PLEASE Help this gorgeous healthy terrier (shelter claims she is schnauzer mix). She was in the shelter for 7 weeks and is terrified. She was just rescued last week, and has anxiety and is scared. She warms up to another dog with in one day (lashing out at first), so needs a place to decompress where there are either no other pets, or a very mellow pet and where someone is home all day. We need someone willing to teach her life is safe and how to get over anxiety (we have a great document to get you started). She does very well in a yard, but has chewed in the house, so will need supervision. Once she is calmed down, the original foster may be able to take her back. PLEASE HELP HER. We can provide a pen/crate, food, etc.

This is the kind of dog TTouch was created for! I responded to the notice and paid her a visit at a new foster home on Saturday after the shelter.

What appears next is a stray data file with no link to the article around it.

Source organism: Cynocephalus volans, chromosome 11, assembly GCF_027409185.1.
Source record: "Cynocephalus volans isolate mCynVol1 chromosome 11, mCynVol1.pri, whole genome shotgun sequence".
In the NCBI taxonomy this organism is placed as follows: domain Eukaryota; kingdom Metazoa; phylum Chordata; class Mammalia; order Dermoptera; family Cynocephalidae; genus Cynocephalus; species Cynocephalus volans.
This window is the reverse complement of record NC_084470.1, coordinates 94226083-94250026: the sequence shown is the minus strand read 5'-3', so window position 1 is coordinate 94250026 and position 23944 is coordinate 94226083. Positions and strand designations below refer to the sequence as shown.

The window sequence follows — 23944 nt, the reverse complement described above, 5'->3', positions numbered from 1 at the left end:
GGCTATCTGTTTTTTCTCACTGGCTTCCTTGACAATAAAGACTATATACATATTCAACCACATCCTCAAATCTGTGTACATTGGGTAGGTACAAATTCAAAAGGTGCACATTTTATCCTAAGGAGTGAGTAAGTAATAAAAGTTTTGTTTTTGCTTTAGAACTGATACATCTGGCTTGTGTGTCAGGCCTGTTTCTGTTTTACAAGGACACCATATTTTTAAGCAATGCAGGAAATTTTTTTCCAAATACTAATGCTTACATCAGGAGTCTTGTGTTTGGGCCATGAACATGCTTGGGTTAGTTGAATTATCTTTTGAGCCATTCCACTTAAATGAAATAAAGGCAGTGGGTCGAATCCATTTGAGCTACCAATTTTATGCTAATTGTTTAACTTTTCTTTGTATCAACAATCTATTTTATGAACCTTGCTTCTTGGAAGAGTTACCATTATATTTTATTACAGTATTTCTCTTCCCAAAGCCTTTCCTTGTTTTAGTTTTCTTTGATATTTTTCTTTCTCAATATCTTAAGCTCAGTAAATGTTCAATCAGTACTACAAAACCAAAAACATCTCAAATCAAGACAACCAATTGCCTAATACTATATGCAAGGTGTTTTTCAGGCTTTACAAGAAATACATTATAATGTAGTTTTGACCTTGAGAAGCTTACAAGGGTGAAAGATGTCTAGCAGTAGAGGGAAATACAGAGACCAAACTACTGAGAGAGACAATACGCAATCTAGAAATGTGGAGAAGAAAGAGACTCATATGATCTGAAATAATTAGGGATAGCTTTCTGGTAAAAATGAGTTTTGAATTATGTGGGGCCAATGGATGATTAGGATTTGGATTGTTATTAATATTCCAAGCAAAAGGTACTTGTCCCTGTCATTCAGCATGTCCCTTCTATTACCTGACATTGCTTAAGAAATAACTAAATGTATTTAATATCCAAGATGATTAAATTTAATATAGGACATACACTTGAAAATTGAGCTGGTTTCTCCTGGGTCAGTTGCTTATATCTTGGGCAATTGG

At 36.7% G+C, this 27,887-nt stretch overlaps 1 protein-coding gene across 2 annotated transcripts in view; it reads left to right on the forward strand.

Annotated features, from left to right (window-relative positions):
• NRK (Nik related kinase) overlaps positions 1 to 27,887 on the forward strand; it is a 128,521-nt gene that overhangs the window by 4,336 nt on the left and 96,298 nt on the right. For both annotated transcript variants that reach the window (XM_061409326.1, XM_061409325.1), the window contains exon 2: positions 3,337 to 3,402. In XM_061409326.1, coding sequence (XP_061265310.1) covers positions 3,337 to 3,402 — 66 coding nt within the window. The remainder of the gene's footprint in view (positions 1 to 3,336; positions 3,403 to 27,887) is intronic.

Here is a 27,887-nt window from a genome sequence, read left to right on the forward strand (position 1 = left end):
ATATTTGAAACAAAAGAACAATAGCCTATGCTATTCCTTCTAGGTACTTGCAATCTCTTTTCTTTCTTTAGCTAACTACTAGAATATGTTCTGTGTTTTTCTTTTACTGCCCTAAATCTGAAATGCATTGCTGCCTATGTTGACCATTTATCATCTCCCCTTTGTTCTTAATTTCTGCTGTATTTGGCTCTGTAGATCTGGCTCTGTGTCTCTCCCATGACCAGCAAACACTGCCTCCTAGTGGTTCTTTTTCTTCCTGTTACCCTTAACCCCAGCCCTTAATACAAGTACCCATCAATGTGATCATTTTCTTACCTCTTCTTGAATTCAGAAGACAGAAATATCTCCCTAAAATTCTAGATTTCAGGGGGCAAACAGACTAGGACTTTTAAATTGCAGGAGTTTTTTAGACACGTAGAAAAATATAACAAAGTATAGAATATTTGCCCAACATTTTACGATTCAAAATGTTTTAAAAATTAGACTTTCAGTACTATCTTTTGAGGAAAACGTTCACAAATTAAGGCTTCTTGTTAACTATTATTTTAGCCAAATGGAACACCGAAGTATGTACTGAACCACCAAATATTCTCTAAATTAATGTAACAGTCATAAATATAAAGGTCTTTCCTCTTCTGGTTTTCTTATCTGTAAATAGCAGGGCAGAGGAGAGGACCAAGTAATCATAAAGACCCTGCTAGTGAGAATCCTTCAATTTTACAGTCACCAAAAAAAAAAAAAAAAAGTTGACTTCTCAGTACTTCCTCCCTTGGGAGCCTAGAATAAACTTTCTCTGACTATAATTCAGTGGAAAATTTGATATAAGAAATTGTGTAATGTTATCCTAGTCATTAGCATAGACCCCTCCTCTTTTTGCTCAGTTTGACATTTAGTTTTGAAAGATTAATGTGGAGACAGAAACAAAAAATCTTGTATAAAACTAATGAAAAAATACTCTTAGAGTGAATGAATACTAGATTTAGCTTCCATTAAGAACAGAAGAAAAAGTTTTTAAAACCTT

What I found was a lovely little dog that has yet to be taught where to potty. Although she was cautious at first she came around quite nicely. By the end of our session a neighbor approached her head on with his hand sticking out and she didn't so much as flinch!

Buffy needs a foster home that is around most of the time that can take her through a proven protocol for separation anxiety. You know, if you don't give a terrier something to do they will create their own fun. That is what I think we have going on with Miss Buffy!

Lets hope that right home, or foster home, come along quickly for her.


I'm running late with my post this week. Things have been busy insane! Not to busy to help the shelter pups but a bit busy to write about it.

Gordon was nameless Saturday morning when I started my session with him. Talk about a busy little boy! He is about 7 months old and "stinkin' cute"!

I wish I'd have had someone there to video me trying to get a Thundershirt on this kid! Holy Cow!

Finally I wrestled one on his and this is the final product.